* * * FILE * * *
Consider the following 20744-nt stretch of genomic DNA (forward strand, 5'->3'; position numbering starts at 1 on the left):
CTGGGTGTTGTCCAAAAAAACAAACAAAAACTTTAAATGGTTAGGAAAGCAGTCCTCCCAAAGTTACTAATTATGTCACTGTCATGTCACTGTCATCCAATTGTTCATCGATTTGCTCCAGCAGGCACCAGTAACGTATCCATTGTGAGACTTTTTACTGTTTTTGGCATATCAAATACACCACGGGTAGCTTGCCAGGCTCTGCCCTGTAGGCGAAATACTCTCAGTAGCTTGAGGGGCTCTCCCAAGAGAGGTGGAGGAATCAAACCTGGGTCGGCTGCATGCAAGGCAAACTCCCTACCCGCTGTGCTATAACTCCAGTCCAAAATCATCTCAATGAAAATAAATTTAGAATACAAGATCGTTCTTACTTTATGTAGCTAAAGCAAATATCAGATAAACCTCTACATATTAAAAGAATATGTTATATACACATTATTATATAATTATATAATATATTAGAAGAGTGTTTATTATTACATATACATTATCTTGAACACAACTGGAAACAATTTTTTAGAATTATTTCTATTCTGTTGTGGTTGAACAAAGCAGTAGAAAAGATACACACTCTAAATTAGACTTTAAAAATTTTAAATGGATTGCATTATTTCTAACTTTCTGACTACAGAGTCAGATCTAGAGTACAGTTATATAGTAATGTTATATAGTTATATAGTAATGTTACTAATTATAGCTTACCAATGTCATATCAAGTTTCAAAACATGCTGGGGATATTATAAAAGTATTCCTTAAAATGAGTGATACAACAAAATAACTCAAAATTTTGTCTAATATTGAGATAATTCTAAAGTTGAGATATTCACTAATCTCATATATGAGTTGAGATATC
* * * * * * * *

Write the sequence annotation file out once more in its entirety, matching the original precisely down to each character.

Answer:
Consider the following 20744-nt stretch of genomic DNA (forward strand, 5'->3'; position numbering starts at 1 on the left):
CTGGGTGTTGTCCAAAAAAACAAACAAAAACTTTAAATGGTTAGGAAAGCAGTCCTCCCAAAGTTACTAATTATGTCACTGTCATGTCACTGTCATCCAATTGTTCATCGATTTGCTCCAGCAGGCACCAGTAACGTATCCATTGTGAGACTTTTTACTGTTTTTGGCATATCAAATACACCACGGGTAGCTTGCCAGGCTCTGCCCTGTAGGCGAAATACTCTCAGTAGCTTGAGGGGCTCTCCCAAGAGAGGTGGAGGAATCAAACCTGGGTCGGCTGCATGCAAGGCAAACTCCCTACCCGCTGTGCTATAACTCCAGTCCAAAATCATCTCAATGAAAATAAATTTAGAATACAAGATCGTTCTTACTTTATGTAGCTAAAGCAAATATCAGATAAACCTCTACATATTAAAAGAATATGTTATATACACATTATTATATAATTATATAATATATTAGAAGAGTGTTTATTATTACATATACATTATCTTGAACACAACTGGAAACAATTTTTTAGAATTATTTCTATTCTGTTGTGGTTGAACAAAGCAGTAGAAAAGATACACACTCTAAATTAGACTTTAAAAATTTTAAATGGATTGCATTATTTCTAACTTTCTGACTACAGAGTCAGATCTAGAGTACAGTTATATAGTAATGTTATATAGTTATATAGTAATGTTACTAATTATAGCTTACCAATGTCATATCAAGTTTCAAAACATGCTGGGGATATTATAAAAGTATTCCTTAAAATGAGTGATACAACAAAATAACTCAAAATTTTGTCTAATATTGAGATAATTCTAAAGTTGAGATATTCACTAATCTCATATATGAGTTGAGATATC